O'Donnell R, Brown A, Eadie D, Mitchell D, Bauld L, Demou E, Purves R, Sweeting H & Hunt K (2022) Challenges associated with e-cigarette use by people in custody in Scottish prisons: a qualitative interview study with prison staff. BMJ Open, 12 (2), Art. No.: e051009. https://doi.org/10.1136/bmjopen-2021-051009
Objectives: Little is known about the perspectives of staff working in prisons where e-cigarettes are permitted. Scotland now permits people in custody (PiC), but not staff/visitors to use e-cigarettes, following implementation of smoke-free prisons policy in 2018. Previous studies, conducted before and immediately after the introduction of e-cigarettes in Scottish prisons, have evidenced
stakeholder support for their use by PiC. This study focuses on key challenges associated with e-cigarette use in prisons, using data collected from prison staff once ecigarettes had been allowed in a smoke-free environment for 6–9 months.
Setting: Five prisons in Scotland.
Participants: Sixteen qualitative interviews were conducted with prison staff from five prisons varying by population (sex, age and sentence length). Data were managed and analysed using the framework approach.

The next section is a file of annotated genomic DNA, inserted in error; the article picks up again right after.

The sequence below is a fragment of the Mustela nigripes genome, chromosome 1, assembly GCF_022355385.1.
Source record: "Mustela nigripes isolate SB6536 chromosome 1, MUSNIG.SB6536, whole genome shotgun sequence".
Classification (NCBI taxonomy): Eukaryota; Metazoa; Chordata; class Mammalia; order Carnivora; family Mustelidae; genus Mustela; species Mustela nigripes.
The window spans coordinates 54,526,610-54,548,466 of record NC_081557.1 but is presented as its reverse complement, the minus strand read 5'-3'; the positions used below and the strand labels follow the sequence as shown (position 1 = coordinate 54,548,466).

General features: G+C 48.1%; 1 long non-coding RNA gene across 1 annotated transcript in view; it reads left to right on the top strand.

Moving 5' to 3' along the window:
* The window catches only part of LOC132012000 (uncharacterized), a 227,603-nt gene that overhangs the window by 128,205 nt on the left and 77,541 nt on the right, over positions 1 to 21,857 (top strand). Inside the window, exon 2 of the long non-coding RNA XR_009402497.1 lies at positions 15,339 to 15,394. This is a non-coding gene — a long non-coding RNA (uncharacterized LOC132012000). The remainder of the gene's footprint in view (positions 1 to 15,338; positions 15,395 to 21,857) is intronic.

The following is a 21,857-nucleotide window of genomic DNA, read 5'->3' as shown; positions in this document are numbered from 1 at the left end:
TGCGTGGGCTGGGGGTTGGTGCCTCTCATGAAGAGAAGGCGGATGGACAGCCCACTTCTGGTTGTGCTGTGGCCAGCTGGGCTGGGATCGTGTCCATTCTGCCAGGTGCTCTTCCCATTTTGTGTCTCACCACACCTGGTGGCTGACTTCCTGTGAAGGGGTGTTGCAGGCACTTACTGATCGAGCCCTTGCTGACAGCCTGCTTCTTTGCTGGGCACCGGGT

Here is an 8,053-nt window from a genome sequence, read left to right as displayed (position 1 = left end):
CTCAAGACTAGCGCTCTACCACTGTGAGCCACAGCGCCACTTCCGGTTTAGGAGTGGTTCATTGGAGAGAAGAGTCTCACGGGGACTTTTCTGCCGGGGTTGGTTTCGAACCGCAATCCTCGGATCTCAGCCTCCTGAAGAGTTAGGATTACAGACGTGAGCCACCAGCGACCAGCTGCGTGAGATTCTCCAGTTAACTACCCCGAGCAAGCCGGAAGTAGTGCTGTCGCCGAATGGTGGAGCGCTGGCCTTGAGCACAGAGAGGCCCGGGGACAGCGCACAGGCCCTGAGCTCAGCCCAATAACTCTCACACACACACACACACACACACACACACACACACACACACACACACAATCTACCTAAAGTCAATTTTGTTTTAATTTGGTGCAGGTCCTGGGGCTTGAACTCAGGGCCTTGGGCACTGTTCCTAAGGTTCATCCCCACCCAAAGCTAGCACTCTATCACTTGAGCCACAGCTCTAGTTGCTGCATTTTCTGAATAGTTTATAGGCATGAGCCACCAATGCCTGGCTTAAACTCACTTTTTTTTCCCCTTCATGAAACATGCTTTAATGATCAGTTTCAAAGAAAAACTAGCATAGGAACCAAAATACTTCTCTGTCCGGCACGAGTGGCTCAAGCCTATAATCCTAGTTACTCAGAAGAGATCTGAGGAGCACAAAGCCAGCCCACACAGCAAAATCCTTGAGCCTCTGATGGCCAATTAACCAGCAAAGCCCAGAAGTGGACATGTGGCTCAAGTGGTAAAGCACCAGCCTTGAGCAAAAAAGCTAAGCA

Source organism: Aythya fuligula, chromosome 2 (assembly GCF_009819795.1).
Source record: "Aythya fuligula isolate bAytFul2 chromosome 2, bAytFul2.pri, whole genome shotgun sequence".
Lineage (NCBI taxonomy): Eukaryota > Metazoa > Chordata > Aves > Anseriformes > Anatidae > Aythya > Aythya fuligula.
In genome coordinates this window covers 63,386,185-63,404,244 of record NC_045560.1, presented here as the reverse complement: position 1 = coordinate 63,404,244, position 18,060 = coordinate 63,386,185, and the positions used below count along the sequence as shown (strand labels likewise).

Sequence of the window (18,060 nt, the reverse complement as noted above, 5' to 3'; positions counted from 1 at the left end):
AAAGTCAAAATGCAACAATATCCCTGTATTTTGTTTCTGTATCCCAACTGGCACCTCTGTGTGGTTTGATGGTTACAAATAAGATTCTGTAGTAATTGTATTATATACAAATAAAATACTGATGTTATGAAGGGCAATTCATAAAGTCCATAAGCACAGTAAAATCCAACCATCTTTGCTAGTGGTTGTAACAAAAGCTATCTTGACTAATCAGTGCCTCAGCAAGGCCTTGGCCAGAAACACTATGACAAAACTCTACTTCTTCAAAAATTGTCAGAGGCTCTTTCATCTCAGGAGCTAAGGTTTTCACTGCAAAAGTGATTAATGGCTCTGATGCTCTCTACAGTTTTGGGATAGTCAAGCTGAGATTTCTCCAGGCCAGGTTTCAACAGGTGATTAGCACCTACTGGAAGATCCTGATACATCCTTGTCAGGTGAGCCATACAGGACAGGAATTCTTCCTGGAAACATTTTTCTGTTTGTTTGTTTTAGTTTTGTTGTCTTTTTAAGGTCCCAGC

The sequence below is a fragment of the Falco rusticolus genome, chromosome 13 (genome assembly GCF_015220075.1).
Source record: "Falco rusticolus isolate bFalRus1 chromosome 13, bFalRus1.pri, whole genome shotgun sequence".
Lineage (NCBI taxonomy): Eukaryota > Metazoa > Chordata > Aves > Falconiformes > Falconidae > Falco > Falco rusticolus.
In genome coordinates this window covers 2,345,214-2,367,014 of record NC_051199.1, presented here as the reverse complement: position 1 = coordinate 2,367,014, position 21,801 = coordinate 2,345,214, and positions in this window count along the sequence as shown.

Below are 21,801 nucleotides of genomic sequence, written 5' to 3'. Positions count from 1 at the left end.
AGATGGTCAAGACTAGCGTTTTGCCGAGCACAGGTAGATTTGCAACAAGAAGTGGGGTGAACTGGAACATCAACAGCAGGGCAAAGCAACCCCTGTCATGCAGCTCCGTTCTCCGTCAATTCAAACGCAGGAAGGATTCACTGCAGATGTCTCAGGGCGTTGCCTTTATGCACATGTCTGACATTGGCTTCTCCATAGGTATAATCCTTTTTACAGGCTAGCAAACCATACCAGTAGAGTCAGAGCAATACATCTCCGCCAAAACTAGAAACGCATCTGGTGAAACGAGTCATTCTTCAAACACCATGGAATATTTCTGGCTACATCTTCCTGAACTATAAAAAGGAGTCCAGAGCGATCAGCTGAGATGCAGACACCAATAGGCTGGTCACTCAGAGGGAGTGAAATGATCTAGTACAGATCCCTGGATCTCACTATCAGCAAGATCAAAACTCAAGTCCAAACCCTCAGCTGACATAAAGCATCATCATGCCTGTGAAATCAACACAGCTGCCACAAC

Results: While these staff confirmed strong support for the smoke-free prison policy and reported some benefits of replacing tobacco with e-cigarettes, they also spoke of the challenges e-cigarettes pose. These included: workplace e-cigarette vapour exposures; perceptions
that e-cigarettes provide a new, effective way for some PiC to take illegal drugs, particularly new psychoactive substances; organisational challenges relating to the value attached to e-cigarettes in prisons; and implications for long-term nicotine use and tobacco cessation. Staff anticipated difficulties in tightening restrictions on ecigarette use by PiC given its scale and significance
among this population.
Conclusions: Maximising the benefits of e-cigarette use by PiC is likely to require multiple measures to support effective and safe use and e-cigarette reduction/cessation where desired. This includes monitoring any misuse of e-cigarettes, and provision of guidance and support on appropriate e-cigarette use and how to limit or quit use if
desired. Findings are relevant to jurisdictions considering or planning changes in prison smoking or vaping policies.
BMJ Open: Volume 12, Issue 2